Biometrics Institute emphasizes basic privacy principles to build trust in biometrics

The Biometrics Institute announced it is disappointed by the U.S. National Telecommunication and Information Administration (NTIA) privacy multistakeholder consultation regarding a voluntary code of conduct for companies using facial recognition technology has failed following the withdrawal of several representatives from privacy groups.

Representatives from privacy groups American Civil Liberties Union, Electronic Frontier Foundation, and Center for Democracy and Technology have all withdrawn from the privacy multistakeholder consultation regarding the guidelines for facial recognition use.

“Informed consent and notice remain fundamental principles for the Biometrics Institute to build trust in the use of biometric technologies,” said Isabelle Moeller, CEO of the Biometrics Institute. “The Biometrics Institute has been actively promoting the responsible use of biometrics since its foundation in 2001. Our Privacy Guideline highlights principles such as informed consent. Creating and sustaining citizen’s and the public’s trust in biometric technologies is essential.”

“This discussion again raises the fundamental issue of the covert versus overt enrolment of biometrics,” said Juliet Lodge, a member of the Biometrics Institute Privacy Expert Group. “The reluctance of commercial enterprises to obtain consumers’ permission to capture and exploit their biometrics is disturbing as they are not citing specific objective reasons for their behaviour in the same way as the public sector e.g. preventing terrorism, crime and protecting borders etc.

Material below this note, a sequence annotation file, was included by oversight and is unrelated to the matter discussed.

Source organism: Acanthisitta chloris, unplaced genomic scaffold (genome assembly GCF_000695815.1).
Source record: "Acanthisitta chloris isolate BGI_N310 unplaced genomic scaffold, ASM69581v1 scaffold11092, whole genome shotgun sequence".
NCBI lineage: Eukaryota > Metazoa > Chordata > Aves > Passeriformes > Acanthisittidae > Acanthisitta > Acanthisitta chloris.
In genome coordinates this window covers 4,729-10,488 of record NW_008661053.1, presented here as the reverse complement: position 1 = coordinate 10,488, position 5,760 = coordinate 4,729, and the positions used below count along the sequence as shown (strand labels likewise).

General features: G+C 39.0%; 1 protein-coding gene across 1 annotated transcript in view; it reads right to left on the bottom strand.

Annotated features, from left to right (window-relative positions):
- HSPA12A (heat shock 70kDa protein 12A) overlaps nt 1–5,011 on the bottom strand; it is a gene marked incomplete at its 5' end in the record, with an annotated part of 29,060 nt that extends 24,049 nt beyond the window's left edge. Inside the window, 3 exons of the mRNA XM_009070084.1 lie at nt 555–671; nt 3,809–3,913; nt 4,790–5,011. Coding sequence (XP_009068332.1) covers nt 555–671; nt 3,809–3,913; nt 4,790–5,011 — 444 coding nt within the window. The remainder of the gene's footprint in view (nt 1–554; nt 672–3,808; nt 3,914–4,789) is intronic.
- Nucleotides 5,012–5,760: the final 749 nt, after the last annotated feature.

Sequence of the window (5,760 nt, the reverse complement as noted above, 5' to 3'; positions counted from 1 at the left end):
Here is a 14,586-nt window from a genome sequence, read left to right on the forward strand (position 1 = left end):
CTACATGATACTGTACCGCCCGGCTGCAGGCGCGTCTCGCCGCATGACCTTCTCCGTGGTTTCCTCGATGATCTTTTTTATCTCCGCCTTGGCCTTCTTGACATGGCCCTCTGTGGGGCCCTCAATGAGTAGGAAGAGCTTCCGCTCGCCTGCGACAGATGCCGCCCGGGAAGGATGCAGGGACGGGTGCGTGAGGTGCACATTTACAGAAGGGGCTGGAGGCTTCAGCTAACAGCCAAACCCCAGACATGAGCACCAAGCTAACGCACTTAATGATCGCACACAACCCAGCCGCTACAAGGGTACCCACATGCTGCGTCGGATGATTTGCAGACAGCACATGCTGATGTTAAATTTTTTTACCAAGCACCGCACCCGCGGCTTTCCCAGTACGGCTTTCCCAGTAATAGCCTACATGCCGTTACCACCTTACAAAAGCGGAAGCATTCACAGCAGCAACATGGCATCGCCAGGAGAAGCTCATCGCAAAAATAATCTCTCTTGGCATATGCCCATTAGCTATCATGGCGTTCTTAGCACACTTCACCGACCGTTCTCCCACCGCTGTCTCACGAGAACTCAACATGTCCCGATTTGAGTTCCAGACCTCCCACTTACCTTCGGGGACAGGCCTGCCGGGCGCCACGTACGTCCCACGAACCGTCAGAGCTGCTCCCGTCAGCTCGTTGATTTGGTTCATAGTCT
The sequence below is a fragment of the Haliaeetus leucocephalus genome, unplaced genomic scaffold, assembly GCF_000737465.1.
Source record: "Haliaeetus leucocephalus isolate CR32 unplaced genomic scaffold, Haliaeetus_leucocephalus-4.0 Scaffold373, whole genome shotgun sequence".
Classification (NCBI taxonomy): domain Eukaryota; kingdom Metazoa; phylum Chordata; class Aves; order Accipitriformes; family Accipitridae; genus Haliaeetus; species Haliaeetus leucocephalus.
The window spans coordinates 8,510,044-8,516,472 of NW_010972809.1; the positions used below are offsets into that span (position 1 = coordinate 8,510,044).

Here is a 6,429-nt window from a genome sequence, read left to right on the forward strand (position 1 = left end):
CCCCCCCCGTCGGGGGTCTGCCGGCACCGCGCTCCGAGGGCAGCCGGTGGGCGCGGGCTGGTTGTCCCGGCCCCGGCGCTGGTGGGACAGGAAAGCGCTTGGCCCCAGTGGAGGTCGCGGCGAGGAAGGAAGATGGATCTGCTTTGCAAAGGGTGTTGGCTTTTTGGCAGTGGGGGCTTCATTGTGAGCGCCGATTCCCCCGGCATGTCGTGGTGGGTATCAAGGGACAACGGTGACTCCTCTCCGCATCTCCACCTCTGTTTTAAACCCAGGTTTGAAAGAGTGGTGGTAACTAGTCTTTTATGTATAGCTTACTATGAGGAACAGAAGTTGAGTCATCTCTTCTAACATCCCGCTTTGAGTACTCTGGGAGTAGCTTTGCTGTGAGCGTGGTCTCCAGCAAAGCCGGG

“One can only assume that they wish to use these mass enrolments purely for commercial gain and that does not balance particularly well with the civil liberty arguments that we are familiar with. The big issue around trust stems not from the roll out of technologies but from the lack of knowledge and consent about mining linkage.”

Although the Biometrics Institute places great emphasis on protecting privacy and data, it admits that these goals must be customized accordingly based on the country, culture and legislation.

The organization also stresses that a fully engagement with all stakeholders including industry, users, privacy regulators and advocates is an essential part of ensuring the responsible use of biometrics.

As such, the Biometrics Institute will continue consulting with its members and key stakeholders regarding privacy issues and on the Trust Mark proposal in the coming month.

Additionally, the Biometrics Institute’s board of directors has approved a feasibility study for the Trust Mark proposal, which it will now use for consultation.

Previously reported, the Biometrics Institute recently launched its 2015 Industry Survey requesting its members and key stakeholders to provide input on the current status and expected future developments of the biometrics industry.

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